Are you a Facebook lab rat?

Published: July 2, 2014
Email

Facebook knows that it can get away with manipulation and breach of privacy without being accountable to anyone. PHOTO: AFP

If Facebook were a country, it would be the third largest in the world, leaving behind China’s 1.34 billion people and India’s population of 1.2 billion. Their user base has increased from 1 million in 2004 to 1.23 billion today.

In 2012, Facebook tampered and manipulated the newsfeed of about 700,000 of its users for one week. It placed posts into user news feeds to study how this affected their mood, removing either all of the positive posts or all of the negative ones.

Scientists working for the social network conducted this study for a week in January 2012 to see if interfering with posts the users saw, when they logged in, would change their emotions.

According to the paper published by the Facebook research team in the PNAS,

“When positive expressions were reduced, people produced fewer positive posts and more negative posts; when negative expressions were reduced, the opposite pattern occurred.”

But that is not the contentious part. The bigger debated is about the fact that companies seem to think it is okay for them to conduct such experiments on users of their products or services. Think of it this way, you go out to buy a face cream, it says it is a moisturiser and, after having read the ingredients and contents, you are comfortable applying the product on your face. Your friends do the same. One day, a few years from now, you find out that an additional ingredient was being added to some of the bottles of cream and had caused a sudden outbreak of skin diseases. You check the ingredients once again and nowhere does it state the inclusion of such a component. This skin disease has affected you and the damage done is probably permanent.

Yes, that is my problem with what Facebook did. And what is even worse is that a skin disease you can still see, but emotional damage… emotional damage you cannot detect until someone says it out loud or something big happens. In this day age, when we are aware of how emotionally unstable our generation is, would it be wise to conduct such an experiment without taking into account the risks involved? We know that when people post things on Facebook they are tacitly targeting someone or the other. But how do I know I am not the one being targeted? In the same light, when Facebook tampered with newsfeeds and let negative posts appear to manipulate emotions, how do you know someone out there didn’t take a post too seriously? How do we know that there have been no repercussions from this experiment?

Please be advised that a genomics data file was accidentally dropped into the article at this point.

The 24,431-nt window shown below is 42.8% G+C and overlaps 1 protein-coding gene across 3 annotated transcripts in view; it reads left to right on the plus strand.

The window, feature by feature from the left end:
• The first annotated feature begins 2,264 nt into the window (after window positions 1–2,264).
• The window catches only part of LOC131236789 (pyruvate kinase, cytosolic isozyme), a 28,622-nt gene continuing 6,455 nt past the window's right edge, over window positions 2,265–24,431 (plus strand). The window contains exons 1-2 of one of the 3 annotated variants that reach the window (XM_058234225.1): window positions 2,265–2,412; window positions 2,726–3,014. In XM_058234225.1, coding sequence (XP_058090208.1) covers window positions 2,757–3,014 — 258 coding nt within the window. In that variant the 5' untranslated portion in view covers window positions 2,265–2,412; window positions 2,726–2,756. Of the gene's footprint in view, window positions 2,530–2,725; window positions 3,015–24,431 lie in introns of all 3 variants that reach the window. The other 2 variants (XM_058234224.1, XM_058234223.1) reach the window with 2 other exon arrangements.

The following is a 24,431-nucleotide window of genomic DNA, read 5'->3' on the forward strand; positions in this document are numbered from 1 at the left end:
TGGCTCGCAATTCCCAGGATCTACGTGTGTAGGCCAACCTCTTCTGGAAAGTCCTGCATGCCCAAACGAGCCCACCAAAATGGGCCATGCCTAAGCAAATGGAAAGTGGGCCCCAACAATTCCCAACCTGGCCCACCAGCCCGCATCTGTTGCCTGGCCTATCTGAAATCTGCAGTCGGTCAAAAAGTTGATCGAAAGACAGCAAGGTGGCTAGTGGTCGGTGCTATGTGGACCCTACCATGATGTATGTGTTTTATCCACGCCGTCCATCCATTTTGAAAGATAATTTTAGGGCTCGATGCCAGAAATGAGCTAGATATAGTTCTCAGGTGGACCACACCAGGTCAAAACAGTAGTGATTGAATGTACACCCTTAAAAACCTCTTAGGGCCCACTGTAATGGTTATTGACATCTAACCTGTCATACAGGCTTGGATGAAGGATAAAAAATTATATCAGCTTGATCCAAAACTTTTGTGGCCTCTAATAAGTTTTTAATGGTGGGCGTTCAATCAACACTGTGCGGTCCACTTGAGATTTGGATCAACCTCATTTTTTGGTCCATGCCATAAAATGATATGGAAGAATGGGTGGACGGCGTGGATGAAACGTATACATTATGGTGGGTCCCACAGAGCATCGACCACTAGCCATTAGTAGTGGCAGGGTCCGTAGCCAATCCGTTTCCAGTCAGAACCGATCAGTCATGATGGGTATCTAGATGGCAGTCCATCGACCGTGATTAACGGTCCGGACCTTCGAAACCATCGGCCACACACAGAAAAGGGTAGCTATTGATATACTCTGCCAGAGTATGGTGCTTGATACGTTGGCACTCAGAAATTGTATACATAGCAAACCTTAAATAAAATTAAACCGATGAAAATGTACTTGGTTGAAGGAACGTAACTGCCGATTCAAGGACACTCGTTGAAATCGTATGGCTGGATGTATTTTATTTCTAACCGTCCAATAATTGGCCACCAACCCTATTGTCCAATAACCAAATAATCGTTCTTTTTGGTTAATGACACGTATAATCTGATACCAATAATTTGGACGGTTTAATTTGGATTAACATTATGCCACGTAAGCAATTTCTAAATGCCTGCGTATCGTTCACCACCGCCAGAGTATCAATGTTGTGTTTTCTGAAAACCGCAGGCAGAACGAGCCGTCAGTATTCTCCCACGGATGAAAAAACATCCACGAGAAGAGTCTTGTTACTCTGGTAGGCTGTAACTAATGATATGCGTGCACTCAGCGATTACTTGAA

What if the users fell in the age bracket of 13-18, were emotionally fragile or were already going through a tough, depressed time. They were exposed to more unkindness and negativity which might have deteriorated their emotional state further and thus their protection or emotional stability wasn’t considered.

Not only is this emotional manipulation beyond creepy, it’s discourteous and treacherous.

Yes, Facebook has played around with privacy settings and we have let that go a multiple amount of times, but does it deserve to be trusted again? If I have signed up for this service, does this give them the right to manipulate my emotions and subject me to more negativity than I already am subjected to in my daily life?

Facebook is, undoubtedly, one of the most powerful social network sites in the world. They are aware of the power they hold and are very confident, rightly so, that their user base isn’t going down in the near future. It knows it can get away with manipulation and breach of privacy without being accountable to anyone. They manipulated the sentiments and the trust of 689,003 users without the hint of a guilty eye or an apology from their side.

So would protest or even a boycott of 20,000 users make any real difference to the site? What is a meagre figure of 20,000 withdrawing from a networking site that boasts 1.23 billion monthly active users, 945 million mobile users and 757 million daily users worldwide?

What this shows us, however, is that no matter how much we would want them to be, such networking sites may be useful, but they are not principled. The only thing we need to do now is exercise our own brains and be careful of what you put out there.

Javeria Khalid Petiwala

Javeria Khalid Petiwala

A student based in Karachi, an ardent debater, and a Master Chef fan, she loves writing and travelling.

The views expressed by the writer and the reader comments do not necessarily reflect the views and policies of The Express Tribune.